After assuming the position as head of Desilu Productions in the wake of Arnaz's departure, Ball was in the enviable position as one of the most powerful women in Hollywood, heading a major production company. But soon she bought out Arnaz's share in 1962 and five years later sold the company to Gulf + Western for a substantial profit, making her an even wealthier woman. Before the sale of Desilu, however, Ball embarked on another successful sitcom, "The Lucy Show" (CBS, 1962-68) which featured old friend Vivian Vance and new stock players, Gale Gordon and Mary Jane Croft. She starred as a widow with two children who, along with divorcee friend (Vance), concoct harebrained, get-rich-quick schemes while seeking to meet eligible men. A top-rated show even in its final year, Ball decided to pull the plug after the sale of Desilu in favor of "Here's Lucy" (CBS, 1968-74), which became the first show under her new banner, Lucille Ball Productions. The sitcom featured Ball as an employee at an unemployment agency who battles her cantankerous boss (Gordon) while raising her two increasingly independent teenage children (real-life kids Lucie Arnaz and Desi Arnaz, Jr.). Another sitcom success, "Here's Lucy" lost its ratings edge in the final season and was canceled in 1974, marking an end to Ball's long run as a regularly seen television star. She spent a few years enjoying a more settled married life with comic Gary Morton, whom she had wed in 1961 in the wake of her painful split with Arnaz.

Disgruntled with CBS and with the kinds of issue-oriented sitcoms proliferating during the 1970s, Ball signed a deal with rival network NBC and in 1980 made a 90-minute special that included a pilot in which Donald O'Connor starred alongside a banjo-playing teenager. Although Ball proclaimed at the end of the special "That's what I call entertainment!," the network and sponsors felt it was far from it, showing that Ball's influence in TV had considerably waned. But she did not remain entirely idle. Ball undertook a dramatic role as a homeless woman in the TV movie "The Stone Pillow" (CBS, 1985). Her fans reacted with horror and the critics were divided over her performance. Many could not get past her larger-than-life TV personality and could only see the comic "Lucy" rather than an actress. Deciding to give series television another whirl, Ball portrayed a free-spirited grandmother on "Life with Lucy" (ABC, 1986), which was produced with Aaron Spelling and had a 22-episode guaranteed order from the network. But the show flopped almost immediately and was off the air within weeks with some filmed episodes never shown. Reportedly depressed from this outcome, the aging Ball confined her remaining TV appearances to awards specials and talk shows. After making her final appearance alongside Bob Hope at the 61st Academy Awards, Ball underwent heart surgery and received an aorta replacement. Though appearing to recover, she suffered a rupture and died on April 26, 1989, as the world held its collective breath. Ball was just 77 years old. Years after her death, the manuscript for a long-lost autobiography was found in a filing cabinet. Covering her life into the 1960s, Love, Lucy became an instant bestseller when it was published in 1996, while "I Love Lucy" continued to air in syndication, most likely into perpetuity.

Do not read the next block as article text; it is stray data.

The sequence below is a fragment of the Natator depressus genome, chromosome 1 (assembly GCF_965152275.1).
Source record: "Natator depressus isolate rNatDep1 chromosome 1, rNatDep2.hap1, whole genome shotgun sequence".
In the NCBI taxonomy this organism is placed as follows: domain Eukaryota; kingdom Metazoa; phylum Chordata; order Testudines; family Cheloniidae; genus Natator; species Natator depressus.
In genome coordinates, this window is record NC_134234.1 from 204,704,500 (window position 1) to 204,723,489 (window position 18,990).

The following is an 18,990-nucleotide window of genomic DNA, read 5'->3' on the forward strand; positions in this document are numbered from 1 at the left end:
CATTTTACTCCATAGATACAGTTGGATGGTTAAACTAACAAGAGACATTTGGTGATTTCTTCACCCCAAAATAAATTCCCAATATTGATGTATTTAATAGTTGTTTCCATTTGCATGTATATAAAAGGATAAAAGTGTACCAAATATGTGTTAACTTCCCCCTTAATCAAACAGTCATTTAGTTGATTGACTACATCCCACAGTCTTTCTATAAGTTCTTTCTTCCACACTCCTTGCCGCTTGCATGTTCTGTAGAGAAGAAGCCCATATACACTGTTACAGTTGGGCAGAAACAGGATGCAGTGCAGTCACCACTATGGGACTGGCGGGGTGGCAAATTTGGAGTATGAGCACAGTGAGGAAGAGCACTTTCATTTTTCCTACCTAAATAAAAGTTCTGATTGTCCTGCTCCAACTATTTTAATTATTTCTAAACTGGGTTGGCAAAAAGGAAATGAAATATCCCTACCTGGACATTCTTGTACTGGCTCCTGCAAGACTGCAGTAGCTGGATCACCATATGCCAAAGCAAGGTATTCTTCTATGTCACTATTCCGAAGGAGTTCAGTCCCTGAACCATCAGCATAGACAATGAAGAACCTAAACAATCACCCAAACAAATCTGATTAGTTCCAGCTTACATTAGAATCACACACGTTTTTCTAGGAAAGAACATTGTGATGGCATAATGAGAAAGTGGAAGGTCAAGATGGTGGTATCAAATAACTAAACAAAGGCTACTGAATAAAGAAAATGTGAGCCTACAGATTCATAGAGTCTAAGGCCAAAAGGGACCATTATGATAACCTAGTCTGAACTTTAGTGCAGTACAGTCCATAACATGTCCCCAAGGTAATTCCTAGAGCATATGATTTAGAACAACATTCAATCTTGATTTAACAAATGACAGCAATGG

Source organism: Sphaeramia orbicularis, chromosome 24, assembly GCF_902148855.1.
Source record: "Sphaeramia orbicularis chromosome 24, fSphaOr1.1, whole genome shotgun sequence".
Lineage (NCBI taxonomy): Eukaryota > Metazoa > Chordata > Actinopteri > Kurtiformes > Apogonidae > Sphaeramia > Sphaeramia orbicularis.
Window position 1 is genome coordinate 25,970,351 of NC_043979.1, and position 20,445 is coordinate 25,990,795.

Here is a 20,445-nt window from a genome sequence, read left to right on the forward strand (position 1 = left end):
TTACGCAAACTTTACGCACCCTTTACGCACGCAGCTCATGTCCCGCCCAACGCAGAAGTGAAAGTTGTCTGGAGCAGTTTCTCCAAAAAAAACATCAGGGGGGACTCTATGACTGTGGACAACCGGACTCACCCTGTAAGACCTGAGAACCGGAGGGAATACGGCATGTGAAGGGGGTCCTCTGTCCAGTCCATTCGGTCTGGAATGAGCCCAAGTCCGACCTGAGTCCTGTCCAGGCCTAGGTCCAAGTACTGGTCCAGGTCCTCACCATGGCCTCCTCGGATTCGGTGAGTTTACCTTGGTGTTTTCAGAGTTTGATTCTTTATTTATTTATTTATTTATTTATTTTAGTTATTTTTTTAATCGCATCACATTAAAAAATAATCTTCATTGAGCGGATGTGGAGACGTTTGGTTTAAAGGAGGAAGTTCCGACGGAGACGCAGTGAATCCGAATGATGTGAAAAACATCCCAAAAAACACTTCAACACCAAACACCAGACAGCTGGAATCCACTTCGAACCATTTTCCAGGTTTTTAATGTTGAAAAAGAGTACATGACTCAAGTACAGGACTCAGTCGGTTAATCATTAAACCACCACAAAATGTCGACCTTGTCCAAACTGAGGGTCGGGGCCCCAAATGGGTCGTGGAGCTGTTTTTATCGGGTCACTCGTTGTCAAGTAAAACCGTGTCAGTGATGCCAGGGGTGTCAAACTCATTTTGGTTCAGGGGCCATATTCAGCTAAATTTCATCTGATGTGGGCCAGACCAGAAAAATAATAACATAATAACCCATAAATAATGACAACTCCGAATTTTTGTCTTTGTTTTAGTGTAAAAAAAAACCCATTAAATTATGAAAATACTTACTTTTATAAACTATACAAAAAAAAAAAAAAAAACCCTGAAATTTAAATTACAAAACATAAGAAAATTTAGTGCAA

Filmography

 

Cast (Feature Film)

That's Entertainment! III (1994)
Wisecracks (1991)
Herself
Entertaining the Troops (1989)
Herself
Stone Pillow (1985)
Mame (1974)
Yours, Mine, and Ours (1968)
Helen North
A Guide for the Married Man (1967)
Critic's Choice (1963)
Angela Ballantine
The Facts of Life (1960)
Kitty Weaver
Forever, Darling (1956)
Susan Vega
The Long, Long Trailer (1954)
Tacy Collini
The Magic Carpet (1951)
Narah
The Fuller Brush Girl (1950)
Sally Elliott
Fancy Pants (1950)
Agatha Floud
Miss Grant Takes Richmond (1949)
Ellen Grant
Sorrowful Jones (1949)
Gladys O'Neill
Easy Living (1949)
Anne
Her Husband's Affairs (1947)
Margaret Weldon
Lured (1947)
Sandra Carpenter
Hollywood Bound (1946)
Easy to Wed (1946)
Gladys Benton
The Dark Corner (1946)
Kathleen Stuart
Two Smart People (1946)
Ricki Woodner
Ziegfeld Follies (1946)
Dancer in "Here's to the Girls"
Lover Come Back (1946)
Kay Williams
Bud Abbott and Lou Costello in Hollywood (1945)
Herself
Without Love (1945)
Kitty Trimble
Thousands Cheer (1944)
Meet the People (1944)
Julie Hampton
Du Barry Was a Lady (1943)
May Daly/Mme. Du Barry
Best Foot Forward (1943)
Herself
Valley of the Sun (1942)
Christine Larson
The Big Street (1942)
Gloria Lyons
Seven Days' Leave (1942)
Terry Havelock-Allen
Look Who's Laughing (1941)
Julie Patterson
A Girl, a Guy and a Gob (1941)
Dot Duncan
Dance, Girl, Dance (1940)
Bubbles [also known as Tiger Lily]
Too Many Girls (1940)
Connie Casey
You Can't Fool Your Wife (1940)
Clara Hinklin/Mercedes Vasquez
Marines Fly High (1940)
Joan Grant
That's Right--You're Wrong (1939)
Sandra Sand
Panama Lady (1939)
Lucy
Beauty for the Asking (1939)
Jean Russell
Five Came Back (1939)
Peggy [Nolan]
Twelve Crowded Hours (1939)
Paula Sanders
Having Wonderful Time (1938)
Miriam
Room Service (1938)
Christine [Marlowe]
Next Time I Marry (1938)
Nancy Crocker Fleming
Go Chase Yourself (1938)
Carol Meeley
The Affairs of Annabel (1938)
Annabel [Allison, also known as Mary Mason]
Annabel Takes a Tour (1938)
Annabel [Allison]
Joy of Living (1938)
Salina [Pine]
That Girl from Paris (1937)
Clair Williams
Stage Door (1937)
Judith [Canfield]
Don't Tell the Wife (1937)
Ann Howell
Bunker Bean (1936)
Miss Kelly
Chatterbox (1936)
Lillian Temple
The Farmer in the Dell (1936)